The increase is by far the largest the state has seen in the program over the past five years.

And it meant that state-wide, 120,193 people or 1 in 11 people in Hawai'i were getting food stamps in June, the state said.

"People are just having a harder time making ends meet," said Susan Doyle, executive director of Aloha United Way.

People like Lany Rizan, 43, a single mother of three teenagers, who was laid off last month from a janitorial job.

The Kalihi resident is now working part time and searching for a full-time job.

"The bills are very expensive," Rizan said last week, as she applied for food stamps for the first time at the state's Downtown office. "It's hard."

A state food stamp administrator said many of the new applicants have never asked for help before. They're turning to the program, she said, after being laid off, taking pay cuts or seeing their hours reduced.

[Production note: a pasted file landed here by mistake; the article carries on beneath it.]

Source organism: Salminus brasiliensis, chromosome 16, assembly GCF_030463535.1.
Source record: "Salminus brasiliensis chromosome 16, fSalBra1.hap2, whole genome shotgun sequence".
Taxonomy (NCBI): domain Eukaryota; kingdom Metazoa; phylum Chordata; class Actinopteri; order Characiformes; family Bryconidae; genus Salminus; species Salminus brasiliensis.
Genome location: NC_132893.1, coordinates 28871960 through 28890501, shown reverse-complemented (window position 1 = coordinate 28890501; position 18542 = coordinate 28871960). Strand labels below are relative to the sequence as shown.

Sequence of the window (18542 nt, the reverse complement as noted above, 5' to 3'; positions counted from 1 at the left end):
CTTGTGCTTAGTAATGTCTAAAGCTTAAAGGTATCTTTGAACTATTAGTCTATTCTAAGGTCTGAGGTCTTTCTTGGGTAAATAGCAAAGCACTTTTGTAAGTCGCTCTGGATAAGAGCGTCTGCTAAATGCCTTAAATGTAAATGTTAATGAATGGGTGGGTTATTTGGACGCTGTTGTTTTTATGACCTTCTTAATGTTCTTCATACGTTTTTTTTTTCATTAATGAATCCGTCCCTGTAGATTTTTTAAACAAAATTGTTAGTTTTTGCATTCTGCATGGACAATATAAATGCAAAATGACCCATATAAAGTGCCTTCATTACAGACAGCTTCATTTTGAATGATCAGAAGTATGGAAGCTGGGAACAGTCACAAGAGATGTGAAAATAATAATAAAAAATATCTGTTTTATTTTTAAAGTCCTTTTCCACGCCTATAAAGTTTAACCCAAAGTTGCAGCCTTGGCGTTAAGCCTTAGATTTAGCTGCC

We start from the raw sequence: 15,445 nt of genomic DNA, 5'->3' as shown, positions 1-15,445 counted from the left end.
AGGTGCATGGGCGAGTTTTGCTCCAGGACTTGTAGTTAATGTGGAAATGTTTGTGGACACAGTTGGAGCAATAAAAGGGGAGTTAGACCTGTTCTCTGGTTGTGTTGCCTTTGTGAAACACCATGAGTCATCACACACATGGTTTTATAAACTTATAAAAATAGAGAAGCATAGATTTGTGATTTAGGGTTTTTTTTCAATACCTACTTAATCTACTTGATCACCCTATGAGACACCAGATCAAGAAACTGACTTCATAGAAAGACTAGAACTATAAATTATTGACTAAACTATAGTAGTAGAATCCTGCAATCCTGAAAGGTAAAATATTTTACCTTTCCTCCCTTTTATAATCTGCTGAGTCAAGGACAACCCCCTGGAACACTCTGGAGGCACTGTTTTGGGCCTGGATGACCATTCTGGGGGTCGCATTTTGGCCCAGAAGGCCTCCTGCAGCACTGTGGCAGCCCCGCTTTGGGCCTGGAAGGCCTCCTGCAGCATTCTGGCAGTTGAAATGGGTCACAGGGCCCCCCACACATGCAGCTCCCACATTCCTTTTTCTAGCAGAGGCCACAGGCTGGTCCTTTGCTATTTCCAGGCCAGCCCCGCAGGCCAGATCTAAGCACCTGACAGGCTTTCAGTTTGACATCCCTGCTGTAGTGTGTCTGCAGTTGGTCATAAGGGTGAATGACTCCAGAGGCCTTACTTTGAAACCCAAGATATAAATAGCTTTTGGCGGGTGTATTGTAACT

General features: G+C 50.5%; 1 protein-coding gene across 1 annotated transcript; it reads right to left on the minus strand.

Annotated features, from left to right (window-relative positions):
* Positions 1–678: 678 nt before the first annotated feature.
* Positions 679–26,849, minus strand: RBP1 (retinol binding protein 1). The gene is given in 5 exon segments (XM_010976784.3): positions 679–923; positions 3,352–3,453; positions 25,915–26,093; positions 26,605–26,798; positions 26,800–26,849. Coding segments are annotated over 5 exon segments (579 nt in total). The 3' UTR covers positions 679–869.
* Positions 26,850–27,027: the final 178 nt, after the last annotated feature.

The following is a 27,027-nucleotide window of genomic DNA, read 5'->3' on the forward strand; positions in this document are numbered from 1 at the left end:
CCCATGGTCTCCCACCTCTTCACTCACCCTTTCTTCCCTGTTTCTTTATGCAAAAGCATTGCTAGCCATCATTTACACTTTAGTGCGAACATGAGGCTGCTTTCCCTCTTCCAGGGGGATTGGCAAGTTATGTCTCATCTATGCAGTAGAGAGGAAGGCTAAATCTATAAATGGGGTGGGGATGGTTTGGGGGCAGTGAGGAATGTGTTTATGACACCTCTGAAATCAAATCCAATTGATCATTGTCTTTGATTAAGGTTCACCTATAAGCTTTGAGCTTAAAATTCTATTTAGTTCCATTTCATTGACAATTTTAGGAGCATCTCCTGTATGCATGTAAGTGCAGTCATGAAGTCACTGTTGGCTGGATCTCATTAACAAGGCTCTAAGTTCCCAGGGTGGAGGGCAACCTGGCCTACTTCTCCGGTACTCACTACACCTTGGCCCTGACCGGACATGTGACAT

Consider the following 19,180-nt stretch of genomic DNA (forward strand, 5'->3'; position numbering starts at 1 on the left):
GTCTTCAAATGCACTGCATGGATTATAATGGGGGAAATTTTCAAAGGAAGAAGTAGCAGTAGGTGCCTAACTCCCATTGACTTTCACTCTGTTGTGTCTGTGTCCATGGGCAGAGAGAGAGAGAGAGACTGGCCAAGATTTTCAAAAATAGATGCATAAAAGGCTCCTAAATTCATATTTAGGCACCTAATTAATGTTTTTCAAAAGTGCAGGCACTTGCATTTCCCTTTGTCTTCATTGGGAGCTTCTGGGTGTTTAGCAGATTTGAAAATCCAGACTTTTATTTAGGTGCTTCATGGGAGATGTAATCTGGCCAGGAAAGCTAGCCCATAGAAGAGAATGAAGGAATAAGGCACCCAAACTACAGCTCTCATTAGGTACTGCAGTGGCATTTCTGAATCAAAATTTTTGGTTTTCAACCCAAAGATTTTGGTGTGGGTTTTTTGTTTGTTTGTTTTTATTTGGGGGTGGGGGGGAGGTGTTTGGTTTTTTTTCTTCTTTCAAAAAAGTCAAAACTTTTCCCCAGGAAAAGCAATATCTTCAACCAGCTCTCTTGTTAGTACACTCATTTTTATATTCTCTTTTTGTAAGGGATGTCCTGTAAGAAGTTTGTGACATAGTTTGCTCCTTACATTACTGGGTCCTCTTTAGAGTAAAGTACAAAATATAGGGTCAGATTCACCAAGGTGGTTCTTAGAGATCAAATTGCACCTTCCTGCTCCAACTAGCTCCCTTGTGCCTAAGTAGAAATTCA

"We're getting a new kind of client coming in the door," said Linda Tsark, of the state Department of Human Services. "We know that it's people who have never applied for benefits."


The increase follows a nationwide trend of increased food stamp participation as people try to stay afloat through one of the deepest recessions since the Great Depression.

In May, a record 34 million Americans were on food stamps. That month, the federal government doled out about $4.6 billion in food stamps, for an average per-person benefit of about $134.

Food stamps are entirely federally funded. States pitch in with administrative costs, a portion of which are covered by the federal government.